Cujo by Stephen King Book Review

In , Stephen King turns an already disturbing tale – one of that mirroring the disturbing children’s tale of Old Yeller – and turns it into what the story was truly meant to be: a tale of unrelenting horror. Unlike Old Yeller, however, there’s very little in the way of a morality lesson at the end of the novel and literally no one leaves the story unscathed by the events within the tale.

Again, Stephen King transports his readers back to the fictional small town of Castle Rock, a locale that will be all too familiar to avid King fans, making appearances in novels such as Needful Things and The Dead Zone. The novel seems haphazardly put together and those who are familiar with King’s past will realize that the novel was put together during King’s stint with drug addiction which he fully admits in his memoir/writing volume, On Writing. While the novel is well written and cohesive, readers will still notice a tone of disparity that is out of character even for King.

follows a series of events that ties two families, one middle class; the other blue collar, together. The series of horrific events begins when Cujo, a Saint Bernard owned by Brett Camber, the son of Charity and Joe Camber, is infected with rabies by an infected bat. As Brett and Charity are away, they are spared. However, the many who come in contact with the maniacal dog are not.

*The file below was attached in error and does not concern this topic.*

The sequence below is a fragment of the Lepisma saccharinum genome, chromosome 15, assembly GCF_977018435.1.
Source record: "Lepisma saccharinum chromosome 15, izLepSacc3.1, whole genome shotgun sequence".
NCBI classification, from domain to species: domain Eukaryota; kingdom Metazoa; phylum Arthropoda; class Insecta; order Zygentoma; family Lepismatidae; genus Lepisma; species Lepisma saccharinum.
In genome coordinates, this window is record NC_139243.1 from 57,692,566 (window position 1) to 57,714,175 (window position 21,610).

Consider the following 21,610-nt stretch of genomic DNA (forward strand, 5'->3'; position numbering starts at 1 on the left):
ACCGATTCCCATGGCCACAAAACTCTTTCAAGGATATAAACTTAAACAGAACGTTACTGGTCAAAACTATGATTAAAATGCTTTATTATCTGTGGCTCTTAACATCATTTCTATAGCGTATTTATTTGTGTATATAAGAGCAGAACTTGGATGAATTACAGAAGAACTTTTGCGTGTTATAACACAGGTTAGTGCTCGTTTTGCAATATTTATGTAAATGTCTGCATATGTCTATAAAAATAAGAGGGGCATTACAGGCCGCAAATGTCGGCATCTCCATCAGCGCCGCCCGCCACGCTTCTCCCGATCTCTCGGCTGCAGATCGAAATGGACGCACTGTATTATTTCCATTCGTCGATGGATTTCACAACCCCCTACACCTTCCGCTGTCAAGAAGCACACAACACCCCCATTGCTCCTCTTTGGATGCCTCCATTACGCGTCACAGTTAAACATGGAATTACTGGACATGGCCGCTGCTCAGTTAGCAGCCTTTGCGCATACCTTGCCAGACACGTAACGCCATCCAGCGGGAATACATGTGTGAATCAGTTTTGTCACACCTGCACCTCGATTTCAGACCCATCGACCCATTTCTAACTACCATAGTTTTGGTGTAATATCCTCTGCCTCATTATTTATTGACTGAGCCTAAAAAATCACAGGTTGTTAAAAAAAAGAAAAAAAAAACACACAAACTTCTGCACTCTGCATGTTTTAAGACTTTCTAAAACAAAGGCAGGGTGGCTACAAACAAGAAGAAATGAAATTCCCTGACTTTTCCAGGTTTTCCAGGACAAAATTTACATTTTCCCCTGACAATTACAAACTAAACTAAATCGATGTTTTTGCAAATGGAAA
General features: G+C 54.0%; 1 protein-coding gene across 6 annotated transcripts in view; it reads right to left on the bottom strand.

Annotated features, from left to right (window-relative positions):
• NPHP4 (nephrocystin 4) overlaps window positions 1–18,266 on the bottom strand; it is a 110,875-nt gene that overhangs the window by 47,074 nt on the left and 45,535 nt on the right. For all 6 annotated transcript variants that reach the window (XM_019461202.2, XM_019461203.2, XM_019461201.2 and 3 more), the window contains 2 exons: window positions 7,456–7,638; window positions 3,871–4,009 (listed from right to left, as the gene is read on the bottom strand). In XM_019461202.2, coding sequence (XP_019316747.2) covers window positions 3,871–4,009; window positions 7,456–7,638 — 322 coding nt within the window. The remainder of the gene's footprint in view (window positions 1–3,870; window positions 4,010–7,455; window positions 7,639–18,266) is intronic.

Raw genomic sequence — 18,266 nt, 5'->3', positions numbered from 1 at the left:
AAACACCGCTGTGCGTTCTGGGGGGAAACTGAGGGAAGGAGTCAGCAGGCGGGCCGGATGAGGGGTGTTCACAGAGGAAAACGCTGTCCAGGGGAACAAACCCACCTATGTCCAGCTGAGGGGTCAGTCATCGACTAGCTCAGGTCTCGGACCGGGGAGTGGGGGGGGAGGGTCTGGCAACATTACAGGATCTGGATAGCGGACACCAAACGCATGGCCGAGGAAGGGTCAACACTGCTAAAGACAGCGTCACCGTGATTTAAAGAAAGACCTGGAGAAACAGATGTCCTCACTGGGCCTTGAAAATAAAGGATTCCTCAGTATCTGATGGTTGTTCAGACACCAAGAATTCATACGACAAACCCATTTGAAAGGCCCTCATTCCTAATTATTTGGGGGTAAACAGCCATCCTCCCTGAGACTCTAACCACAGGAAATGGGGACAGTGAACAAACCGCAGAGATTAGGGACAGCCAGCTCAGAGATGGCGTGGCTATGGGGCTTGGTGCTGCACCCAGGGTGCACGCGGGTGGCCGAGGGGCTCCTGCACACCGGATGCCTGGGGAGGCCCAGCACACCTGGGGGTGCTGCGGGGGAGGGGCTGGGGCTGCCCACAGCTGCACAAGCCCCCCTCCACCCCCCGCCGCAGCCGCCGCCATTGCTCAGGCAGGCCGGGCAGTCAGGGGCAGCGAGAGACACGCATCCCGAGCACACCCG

First, successfully mauls and kills Joe’s neighbor, Gary Pervier. Joe, having planned to meet and pick up Gary later, arrives at Gary’s home to find Gary already slaughtered by the beast. Unfortunately, Joe is also claimed by before he can make a phone call to the authorities.

The novel takes a sad and sadistic turn when the middle class Donna Trenton and her four year old son make a trip to Joe’s for a car repair. Already on its last leg, the car fails outside of Joe’s home and leaves the two Trentons trapped within the car for a three day stint.

This is a grim novel and many may find this novel to be one of King’s most unforgiving tales. Not for the easily upset and certainly not for animal lovers, this novel delivers a wallop of suspenseful horror.

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